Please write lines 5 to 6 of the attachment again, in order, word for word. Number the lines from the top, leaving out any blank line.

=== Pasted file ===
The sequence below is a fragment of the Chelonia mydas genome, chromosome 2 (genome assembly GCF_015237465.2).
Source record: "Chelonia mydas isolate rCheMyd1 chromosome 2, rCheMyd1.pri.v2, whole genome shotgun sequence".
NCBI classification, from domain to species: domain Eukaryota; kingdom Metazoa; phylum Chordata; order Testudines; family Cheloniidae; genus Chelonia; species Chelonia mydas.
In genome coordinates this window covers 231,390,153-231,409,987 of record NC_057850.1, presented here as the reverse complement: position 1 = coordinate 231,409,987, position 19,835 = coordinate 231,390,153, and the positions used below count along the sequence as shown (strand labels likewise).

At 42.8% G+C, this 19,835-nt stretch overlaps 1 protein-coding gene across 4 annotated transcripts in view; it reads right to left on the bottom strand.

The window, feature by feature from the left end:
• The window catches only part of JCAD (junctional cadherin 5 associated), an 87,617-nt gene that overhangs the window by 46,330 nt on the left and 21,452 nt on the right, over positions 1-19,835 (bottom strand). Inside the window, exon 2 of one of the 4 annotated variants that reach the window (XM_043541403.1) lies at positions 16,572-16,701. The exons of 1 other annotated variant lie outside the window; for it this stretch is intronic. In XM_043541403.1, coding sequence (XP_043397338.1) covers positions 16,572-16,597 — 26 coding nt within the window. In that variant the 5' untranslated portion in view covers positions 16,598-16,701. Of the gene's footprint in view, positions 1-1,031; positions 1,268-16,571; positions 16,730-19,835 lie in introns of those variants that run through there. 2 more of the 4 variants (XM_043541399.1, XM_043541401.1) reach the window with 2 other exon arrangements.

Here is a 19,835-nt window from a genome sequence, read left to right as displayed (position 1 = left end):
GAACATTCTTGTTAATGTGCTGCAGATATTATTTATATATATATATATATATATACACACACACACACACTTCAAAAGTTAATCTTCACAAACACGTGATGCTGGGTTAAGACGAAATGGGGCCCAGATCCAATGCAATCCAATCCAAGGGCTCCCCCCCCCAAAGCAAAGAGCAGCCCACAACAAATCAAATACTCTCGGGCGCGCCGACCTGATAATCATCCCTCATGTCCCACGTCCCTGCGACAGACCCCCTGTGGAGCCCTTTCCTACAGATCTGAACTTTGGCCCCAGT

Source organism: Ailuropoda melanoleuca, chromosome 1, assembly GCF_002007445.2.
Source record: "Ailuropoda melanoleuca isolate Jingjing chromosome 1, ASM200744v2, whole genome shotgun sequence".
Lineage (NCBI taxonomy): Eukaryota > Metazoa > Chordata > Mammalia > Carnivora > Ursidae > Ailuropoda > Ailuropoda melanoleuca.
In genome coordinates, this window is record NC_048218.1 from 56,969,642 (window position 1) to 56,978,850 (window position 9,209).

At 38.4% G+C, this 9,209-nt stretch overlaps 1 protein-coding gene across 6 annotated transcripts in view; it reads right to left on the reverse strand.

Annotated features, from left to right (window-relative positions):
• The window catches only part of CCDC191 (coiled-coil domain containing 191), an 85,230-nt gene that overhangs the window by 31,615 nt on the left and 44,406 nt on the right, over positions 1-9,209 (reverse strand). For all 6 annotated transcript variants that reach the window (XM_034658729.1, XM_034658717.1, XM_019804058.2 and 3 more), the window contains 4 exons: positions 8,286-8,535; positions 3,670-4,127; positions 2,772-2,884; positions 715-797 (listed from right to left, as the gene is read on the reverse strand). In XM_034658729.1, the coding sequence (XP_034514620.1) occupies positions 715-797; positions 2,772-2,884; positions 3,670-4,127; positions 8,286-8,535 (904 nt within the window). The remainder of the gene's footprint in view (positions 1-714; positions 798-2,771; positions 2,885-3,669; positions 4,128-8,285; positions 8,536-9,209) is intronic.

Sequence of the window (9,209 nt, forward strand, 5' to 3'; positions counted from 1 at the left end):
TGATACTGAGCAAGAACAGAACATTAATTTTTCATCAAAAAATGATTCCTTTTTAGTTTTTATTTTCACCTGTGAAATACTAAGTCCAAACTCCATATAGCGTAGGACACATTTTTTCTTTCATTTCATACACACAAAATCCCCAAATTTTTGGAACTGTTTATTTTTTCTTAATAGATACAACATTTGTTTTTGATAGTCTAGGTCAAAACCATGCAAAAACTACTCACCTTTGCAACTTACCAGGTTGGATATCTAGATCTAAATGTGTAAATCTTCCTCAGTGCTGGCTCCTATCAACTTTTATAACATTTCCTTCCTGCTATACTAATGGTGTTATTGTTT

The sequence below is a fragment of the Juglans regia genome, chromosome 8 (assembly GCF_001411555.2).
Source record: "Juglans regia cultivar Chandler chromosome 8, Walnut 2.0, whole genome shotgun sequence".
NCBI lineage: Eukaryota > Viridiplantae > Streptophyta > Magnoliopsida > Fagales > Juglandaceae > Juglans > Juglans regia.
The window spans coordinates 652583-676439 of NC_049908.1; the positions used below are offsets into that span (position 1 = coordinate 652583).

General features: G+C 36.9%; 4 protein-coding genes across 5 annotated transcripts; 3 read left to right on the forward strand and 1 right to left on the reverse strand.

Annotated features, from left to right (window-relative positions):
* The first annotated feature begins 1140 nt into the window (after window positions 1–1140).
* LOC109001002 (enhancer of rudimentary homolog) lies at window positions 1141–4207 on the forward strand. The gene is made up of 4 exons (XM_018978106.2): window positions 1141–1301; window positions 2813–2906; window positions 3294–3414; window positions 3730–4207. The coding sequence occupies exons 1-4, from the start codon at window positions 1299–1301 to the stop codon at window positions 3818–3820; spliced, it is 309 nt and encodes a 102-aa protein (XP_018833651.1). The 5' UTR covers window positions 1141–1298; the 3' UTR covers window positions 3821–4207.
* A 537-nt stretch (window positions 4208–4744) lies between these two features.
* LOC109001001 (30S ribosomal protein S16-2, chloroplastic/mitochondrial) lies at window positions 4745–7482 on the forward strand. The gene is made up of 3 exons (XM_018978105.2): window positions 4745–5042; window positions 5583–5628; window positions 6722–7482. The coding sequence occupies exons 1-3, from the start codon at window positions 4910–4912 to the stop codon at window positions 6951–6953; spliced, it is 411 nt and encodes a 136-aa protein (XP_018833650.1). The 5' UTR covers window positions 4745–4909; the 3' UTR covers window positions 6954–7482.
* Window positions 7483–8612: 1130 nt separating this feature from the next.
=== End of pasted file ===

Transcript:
At 42.8% G+C, this 19,835-nt stretch overlaps 1 protein-coding gene across 4 annotated transcripts in view; it reads right to left on the bottom strand.

The window, feature by feature from the left end: